What's In Blue

Posted Tue 16 Mar 2021

Arria-formula Meeting on the Situation in Crimea

Tomorrow morning (17 March), Russia will host an Arria-formula meeting via videoconference on the situation in Crimea. Ambassador Vassily Nebenzia (Russia) is expected to provide introductory and closing remarks at the meeting. Briefings are expected from: Chingiz Yaqubov, the Chancellor of the Crimean Engineering and Pedagogic University (CEPU); CEPU students; Anastasia Gridchina, the Head of the Ukrainian Community of Crimea; Roman Chegrinets, the Head of the Crimean regional national-cultural autonomy, “Belarusians of Crimea”; Ludmila Radeva, Vice-Chair of the regional Bulgarian national-cultural autonomy of Crimea, “Paisius of Helindar”; and Vera Pautova, the Head of the Educational Center for Children and Youth Creativity.

This will be the second Arria-formula meeting on Crimea in five days. Tomorrow’s meeting is envisioned as a follow-up to the 12 March high-level Arria-formula meeting on Crimea organised by Council members Estonia, France, Ireland, Norway, the UK, and the US. Russia maintained that the briefers at the 12 March meeting could not present an accurate account of the situation in Crimea, given that none of them resided there or had been there since 2014. During the meeting, Russia claimed that its proposal to include additional briefers had been denied by the organisers, citing this as one of the main reasons for organising its Arria-formula meeting on Crimea. According to the concept note prepared by Russia, the meeting’s objective is to provide comprehensive information on the situation in Crimea from current residents of Crimea.

In their statements, the briefers are likely to defend the legitimacy of the Crimean referendum in 2014 and the region’s subsequent accession to Russia. They may also argue that the Crimean population and ethnic minorities in the area enjoy a wide range of freedoms, speak their language and practice their religion freely, and do not face persecution at the hands of the Russian authorities.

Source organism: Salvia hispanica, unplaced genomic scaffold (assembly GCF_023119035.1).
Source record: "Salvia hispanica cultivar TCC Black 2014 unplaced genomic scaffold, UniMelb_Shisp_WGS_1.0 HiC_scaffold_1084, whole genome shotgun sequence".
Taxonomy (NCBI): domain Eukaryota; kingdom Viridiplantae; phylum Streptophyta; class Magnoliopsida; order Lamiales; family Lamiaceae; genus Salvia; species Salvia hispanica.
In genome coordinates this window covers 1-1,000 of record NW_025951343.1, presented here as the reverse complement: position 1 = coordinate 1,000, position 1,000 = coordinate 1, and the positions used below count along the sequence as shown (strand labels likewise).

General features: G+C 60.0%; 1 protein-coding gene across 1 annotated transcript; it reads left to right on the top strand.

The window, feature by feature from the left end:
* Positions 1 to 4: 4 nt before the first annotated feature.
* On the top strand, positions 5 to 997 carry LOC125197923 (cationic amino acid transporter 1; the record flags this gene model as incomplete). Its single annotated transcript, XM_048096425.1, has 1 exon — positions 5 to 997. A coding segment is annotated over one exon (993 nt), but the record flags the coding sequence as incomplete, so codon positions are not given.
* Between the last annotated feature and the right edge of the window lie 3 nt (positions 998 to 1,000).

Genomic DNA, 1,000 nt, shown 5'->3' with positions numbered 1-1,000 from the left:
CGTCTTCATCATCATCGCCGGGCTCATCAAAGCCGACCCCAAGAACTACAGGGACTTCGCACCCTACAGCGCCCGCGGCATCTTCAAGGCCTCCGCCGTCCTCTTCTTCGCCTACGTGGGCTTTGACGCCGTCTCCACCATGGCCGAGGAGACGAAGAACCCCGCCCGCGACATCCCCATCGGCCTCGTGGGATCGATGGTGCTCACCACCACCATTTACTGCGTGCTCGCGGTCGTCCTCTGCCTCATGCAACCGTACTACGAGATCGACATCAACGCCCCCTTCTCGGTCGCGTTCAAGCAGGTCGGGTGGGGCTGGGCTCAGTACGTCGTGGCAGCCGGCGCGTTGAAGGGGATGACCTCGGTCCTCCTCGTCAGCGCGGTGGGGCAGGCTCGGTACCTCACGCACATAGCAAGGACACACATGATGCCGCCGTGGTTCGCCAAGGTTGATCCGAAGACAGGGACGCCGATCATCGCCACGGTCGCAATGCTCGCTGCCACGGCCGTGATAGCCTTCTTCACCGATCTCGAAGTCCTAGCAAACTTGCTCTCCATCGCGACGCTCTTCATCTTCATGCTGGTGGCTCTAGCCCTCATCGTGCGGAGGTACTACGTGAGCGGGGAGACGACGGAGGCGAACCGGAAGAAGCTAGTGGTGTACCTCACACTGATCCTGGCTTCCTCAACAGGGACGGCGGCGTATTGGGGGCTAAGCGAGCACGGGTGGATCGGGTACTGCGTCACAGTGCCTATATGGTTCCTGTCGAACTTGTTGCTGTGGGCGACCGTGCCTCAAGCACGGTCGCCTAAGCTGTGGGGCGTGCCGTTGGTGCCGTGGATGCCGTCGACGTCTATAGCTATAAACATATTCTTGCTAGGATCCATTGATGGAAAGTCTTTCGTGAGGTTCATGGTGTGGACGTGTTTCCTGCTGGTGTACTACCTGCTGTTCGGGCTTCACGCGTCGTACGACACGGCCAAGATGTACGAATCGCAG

Council members whose positions are closely aligned with that of Ukraine have used the Arria-formula format to promote discussions on different aspects of the situation in Crimea starting in March 2014. Since then, these meetings have been held each March on the anniversary of the Russian annexation of Crimea. They have usually been organised jointly by European members of the Council and the US, in partnership with Ukraine. Most Council members have been generally supportive of holding such meetings.

This will be the second time that Russia has used the Arria-formula meeting format to initiate discussion on the situation in Crimea. Russia hosted a similar meeting in May last year. However, during formal Council meetings on the situation in Ukraine, Russia has generally objected to any Council discussions specifically on the situation in Crimea, which it now considers part of its territory. Russia has also opposed any Council outcome that would question the current status of Crimea.

It seems unlikely that Ukraine will participate in the meeting out of concern that Russia is using the discussion to legitimise its narrative of the situation in Crimea. Should they participate in the meeting, the European members of the Council and the US are likely to use this opportunity to reiterate their established position on the annexation of Crimea, which they consider a violation of international law.